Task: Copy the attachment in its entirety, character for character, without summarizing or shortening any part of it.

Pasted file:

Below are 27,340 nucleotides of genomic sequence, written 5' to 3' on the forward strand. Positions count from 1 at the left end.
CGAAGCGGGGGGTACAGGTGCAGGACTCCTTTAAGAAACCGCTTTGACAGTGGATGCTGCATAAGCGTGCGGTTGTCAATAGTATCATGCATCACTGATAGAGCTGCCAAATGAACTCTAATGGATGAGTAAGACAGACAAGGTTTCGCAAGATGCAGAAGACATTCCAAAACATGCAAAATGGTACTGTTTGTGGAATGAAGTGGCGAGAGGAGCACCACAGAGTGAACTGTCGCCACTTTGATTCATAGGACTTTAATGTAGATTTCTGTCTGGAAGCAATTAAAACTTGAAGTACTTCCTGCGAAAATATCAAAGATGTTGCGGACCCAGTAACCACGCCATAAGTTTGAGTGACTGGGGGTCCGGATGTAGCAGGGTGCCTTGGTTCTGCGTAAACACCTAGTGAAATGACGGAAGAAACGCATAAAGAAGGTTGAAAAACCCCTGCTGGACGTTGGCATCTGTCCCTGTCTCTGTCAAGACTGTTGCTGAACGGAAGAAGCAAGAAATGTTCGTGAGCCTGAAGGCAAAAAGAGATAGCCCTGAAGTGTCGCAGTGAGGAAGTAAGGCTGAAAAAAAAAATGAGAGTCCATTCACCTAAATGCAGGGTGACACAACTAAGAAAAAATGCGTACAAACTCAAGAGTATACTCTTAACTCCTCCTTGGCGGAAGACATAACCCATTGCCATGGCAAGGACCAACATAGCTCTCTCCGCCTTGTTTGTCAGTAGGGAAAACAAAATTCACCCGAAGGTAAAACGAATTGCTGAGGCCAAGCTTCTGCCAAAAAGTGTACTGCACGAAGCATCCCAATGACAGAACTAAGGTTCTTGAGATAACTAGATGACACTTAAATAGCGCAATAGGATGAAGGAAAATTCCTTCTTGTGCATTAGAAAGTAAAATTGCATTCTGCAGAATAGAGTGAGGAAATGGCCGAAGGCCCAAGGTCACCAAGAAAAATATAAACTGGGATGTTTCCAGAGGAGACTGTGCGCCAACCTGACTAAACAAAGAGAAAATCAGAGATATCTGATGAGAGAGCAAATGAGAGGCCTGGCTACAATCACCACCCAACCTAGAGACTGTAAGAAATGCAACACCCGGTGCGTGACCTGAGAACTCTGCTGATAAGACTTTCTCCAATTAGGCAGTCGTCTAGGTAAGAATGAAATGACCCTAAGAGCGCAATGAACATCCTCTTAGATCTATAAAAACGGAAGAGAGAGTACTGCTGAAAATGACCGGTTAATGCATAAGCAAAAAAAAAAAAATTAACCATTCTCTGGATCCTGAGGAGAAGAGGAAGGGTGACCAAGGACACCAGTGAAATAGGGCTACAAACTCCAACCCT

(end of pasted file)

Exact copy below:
Below are 27,340 nucleotides of genomic sequence, written 5' to 3' on the forward strand. Positions count from 1 at the left end.
CGAAGCGGGGGGTACAGGTGCAGGACTCCTTTAAGAAACCGCTTTGACAGTGGATGCTGCATAAGCGTGCGGTTGTCAATAGTATCATGCATCACTGATAGAGCTGCCAAATGAACTCTAATGGATGAGTAAGACAGACAAGGTTTCGCAAGATGCAGAAGACATTCCAAAACATGCAAAATGGTACTGTTTGTGGAATGAAGTGGCGAGAGGAGCACCACAGAGTGAACTGTCGCCACTTTGATTCATAGGACTTTAATGTAGATTTCTGTCTGGAAGCAATTAAAACTTGAAGTACTTCCTGCGAAAATATCAAAGATGTTGCGGACCCAGTAACCACGCCATAAGTTTGAGTGACTGGGGGTCCGGATGTAGCAGGGTGCCTTGGTTCTGCGTAAACACCTAGTGAAATGACGGAAGAAACGCATAAAGAAGGTTGAAAAACCCCTGCTGGACGTTGGCATCTGTCCCTGTCTCTGTCAAGACTGTTGCTGAACGGAAGAAGCAAGAAATGTTCGTGAGCCTGAAGGCAAAAAGAGATAGCCCTGAAGTGTCGCAGTGAGGAAGTAAGGCTGAAAAAAAAAATGAGAGTCCATTCACCTAAATGCAGGGTGACACAACTAAGAAAAAATGCGTACAAACTCAAGAGTATACTCTTAACTCCTCCTTGGCGGAAGACATAACCCATTGCCATGGCAAGGACCAACATAGCTCTCTCCGCCTTGTTTGTCAGTAGGGAAAACAAAATTCACCCGAAGGTAAAACGAATTGCTGAGGCCAAGCTTCTGCCAAAAAGTGTACTGCACGAAGCATCCCAATGACAGAACTAAGGTTCTTGAGATAACTAGATGACACTTAAATAGCGCAATAGGATGAAGGAAAATTCCTTCTTGTGCATTAGAAAGTAAAATTGCATTCTGCAGAATAGAGTGAGGAAATGGCCGAAGGCCCAAGGTCACCAAGAAAAATATAAACTGGGATGTTTCCAGAGGAGACTGTGCGCCAACCTGACTAAACAAAGAGAAAATCAGAGATATCTGATGAGAGAGCAAATGAGAGGCCTGGCTACAATCACCACCCAACCTAGAGACTGTAAGAAATGCAACACCCGGTGCGTGACCTGAGAACTCTGCTGATAAGACTTTCTCCAATTAGGCAGTCGTCTAGGTAAGAATGAAATGACCCTAAGAGCGCAATGAACATCCTCTTAGATCTATAAAAACGGAAGAGAGAGTACTGCTGAAAATGACCGGTTAATGCATAAGCAAAAAAAAAAAAATTAACCATTCTCTGGATCCTGAGGAGAAGAGGAAGGGTGACCAAGGACACCAGTGAAATAGGGCTACAAACTCCAACCCT